#4: Ultraman (1967)
Which deals with Lt. Shin Hayata (Susumu Kurobe). A member of Japan’s Science Patrol. Who had unofficially dies in an aircraft accident involving a UFO. And was given various super powers afterwards. To grow in size and strength to protect the Earth from demons, monsters and aliens forces too numerous to mention here. With strength and power delivered by the sun. And on a strict time clock once becoming Ultraman. Noted by a color changing amulet on his chest. Ultraman takes on all (Guys in Rubber Suit) comers. Battling until the final countdown. Before flying away towards the Sun to turn and deliver the Coup De Grace!
And finally. A Guilty Pleasure. Whose trailer I caught on a cool autumn evening. And being so over the top weird. Locked it in my sights for a near empty theater weekend matinee:
#5: Super Infra-Man (1975)
Not exactly a complete Chinese ripoff of Ultraman. Courtesy of Trans-Pacific entrepreneurs, Shaw Brothers. But close enough for government work. The year is 2015. And Princess Dragon Mom (Terry Liu), the prototype of every later scantily clad, Power Ranger protagonist has been released from Outer Earth to wreak havoc upon several cities in China. To gather attention and establish her ability to strike fear and terrorize.
Returning to Inner Earth. She gathers up a Rogues Galley of assorted monsters and demons.
- Skeleton Ghosts, expendable cannon fodder from the Glacier Empire. In black and white skeleton suits with explosive spears.
- Witch Eye. Princess Dragon Mom’s beautiful assistant. With eyes her palms that shoot hypnotic rays.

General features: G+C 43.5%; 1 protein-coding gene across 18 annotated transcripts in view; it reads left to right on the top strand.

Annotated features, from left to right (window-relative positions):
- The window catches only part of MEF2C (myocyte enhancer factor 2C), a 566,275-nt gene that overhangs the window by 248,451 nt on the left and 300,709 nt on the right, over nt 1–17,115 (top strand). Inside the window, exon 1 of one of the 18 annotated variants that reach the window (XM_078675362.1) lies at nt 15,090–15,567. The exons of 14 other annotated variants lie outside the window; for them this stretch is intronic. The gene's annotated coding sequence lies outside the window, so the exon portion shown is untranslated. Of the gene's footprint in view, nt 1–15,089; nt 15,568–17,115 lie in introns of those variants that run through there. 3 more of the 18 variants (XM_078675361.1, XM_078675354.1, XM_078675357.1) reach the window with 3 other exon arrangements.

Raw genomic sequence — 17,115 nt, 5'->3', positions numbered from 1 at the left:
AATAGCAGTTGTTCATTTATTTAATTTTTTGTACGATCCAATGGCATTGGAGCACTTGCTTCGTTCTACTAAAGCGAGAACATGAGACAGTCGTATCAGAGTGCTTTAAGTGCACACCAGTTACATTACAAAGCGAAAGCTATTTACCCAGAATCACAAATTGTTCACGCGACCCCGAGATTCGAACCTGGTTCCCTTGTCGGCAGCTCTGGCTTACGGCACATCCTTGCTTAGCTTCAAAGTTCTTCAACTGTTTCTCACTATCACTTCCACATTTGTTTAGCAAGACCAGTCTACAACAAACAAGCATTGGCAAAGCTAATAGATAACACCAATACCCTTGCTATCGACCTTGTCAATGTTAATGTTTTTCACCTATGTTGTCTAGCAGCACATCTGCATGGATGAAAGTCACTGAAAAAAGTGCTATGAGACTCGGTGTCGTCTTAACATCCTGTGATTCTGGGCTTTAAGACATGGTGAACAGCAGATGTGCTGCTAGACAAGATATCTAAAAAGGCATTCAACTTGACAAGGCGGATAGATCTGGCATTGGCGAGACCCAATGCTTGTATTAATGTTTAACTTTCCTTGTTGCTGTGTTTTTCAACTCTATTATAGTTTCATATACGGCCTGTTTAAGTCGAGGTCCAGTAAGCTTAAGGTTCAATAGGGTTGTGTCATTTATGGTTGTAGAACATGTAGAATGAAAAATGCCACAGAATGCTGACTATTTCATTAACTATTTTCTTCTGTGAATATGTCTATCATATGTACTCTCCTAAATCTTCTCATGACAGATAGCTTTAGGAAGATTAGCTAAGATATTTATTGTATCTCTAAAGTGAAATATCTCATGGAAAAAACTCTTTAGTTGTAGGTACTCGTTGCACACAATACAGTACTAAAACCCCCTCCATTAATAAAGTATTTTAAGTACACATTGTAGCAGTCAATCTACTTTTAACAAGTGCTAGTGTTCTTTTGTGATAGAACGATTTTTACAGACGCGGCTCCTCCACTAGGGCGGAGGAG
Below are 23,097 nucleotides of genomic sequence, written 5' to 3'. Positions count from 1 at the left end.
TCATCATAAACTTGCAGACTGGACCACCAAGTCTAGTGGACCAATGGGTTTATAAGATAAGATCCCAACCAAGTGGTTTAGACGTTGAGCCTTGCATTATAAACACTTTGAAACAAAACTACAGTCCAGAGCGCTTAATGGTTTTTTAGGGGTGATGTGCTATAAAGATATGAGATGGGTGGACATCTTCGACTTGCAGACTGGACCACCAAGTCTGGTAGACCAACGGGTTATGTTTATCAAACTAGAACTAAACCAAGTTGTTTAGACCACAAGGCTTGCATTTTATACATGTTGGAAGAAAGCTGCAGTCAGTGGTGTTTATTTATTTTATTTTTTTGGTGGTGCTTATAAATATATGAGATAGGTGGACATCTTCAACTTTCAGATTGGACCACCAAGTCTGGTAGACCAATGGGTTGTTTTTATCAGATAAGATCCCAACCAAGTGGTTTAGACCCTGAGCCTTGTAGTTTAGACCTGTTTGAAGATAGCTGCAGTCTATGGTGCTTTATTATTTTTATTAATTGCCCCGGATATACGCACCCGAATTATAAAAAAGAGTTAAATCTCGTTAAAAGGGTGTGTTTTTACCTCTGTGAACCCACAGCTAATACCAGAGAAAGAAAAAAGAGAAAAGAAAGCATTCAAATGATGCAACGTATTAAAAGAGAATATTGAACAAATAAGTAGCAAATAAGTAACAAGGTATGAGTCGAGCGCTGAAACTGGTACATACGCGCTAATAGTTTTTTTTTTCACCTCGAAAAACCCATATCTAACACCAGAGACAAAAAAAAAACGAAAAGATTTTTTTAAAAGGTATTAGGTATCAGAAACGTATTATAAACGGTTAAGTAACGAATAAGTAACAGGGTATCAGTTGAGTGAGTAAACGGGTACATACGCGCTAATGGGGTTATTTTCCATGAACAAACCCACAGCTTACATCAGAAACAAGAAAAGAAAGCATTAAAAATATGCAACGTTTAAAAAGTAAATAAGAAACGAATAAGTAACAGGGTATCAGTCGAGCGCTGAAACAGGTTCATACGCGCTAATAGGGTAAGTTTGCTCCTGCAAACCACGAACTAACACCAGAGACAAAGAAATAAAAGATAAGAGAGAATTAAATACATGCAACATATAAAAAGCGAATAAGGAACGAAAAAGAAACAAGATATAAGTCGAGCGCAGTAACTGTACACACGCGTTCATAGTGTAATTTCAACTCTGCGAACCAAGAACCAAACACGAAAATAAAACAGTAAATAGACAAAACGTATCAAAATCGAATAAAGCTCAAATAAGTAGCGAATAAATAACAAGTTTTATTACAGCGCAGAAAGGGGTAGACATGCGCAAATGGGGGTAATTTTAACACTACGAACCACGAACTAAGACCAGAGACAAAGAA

- Driller Beasts. 1950s looking robots with Drill Bit hands.
- A giant Asparagus looking creature by the name of “The Mutant Octopus”.
- Long haired mutant with a laser beam shooting horn. “The Laser Horn Monster.”
- Emperor Of Doom. A giant Fire Dragon
- Robot Monsters with “Slinky” Spring Loaded Maces for fists.The Iron Fist Monsters.
- And a Red and Black Beetle Monster.
Rayma (Danny Lee), an assistant to the Professor (Hishe Wang) is asked to undergo an experiment. Which will turn him into ultra bionic Super Infra-Man. With “Thunderbolt Fists” to take on Princess Dragon Mom and her minions of evil! The metamorphosis isn’t exactly animated. Nor is it live action, but it fun to watch. Allowing our hero to “Chop-Socky” and acrobatically kick in the backsides of the evil monsters. Singularly at first. And later en masse as Princess Dragon Mom raises the stakes. And kidnaps the Professor’s daughter, Mei Mei (Yuen Man Chi) for a final showdown!
For the connoisseur of badly dubbed Martial Arts and cheap and cheesy Special Effects flicks. This one is pretty hard to beat. English Dialogue Peter Fernandez, Kuang Ni and William Ross could be less vague, but that’s part of the fun. Cinematography by Tadashi Nishimoto keeps the action in the frame. Special Effects are on the cheesy side. Though it is the cadre of uncredited Costume Designers who go all out in the Rubber and Metal Suits department. Conceptualizing, assembling and creating some the coolest looking, functioning and sometimes laughably unique monsters since another Guilty Pleasure, Flesh Gordon a year earlier!
All of my selections, either film or episodic television are available on You Tube.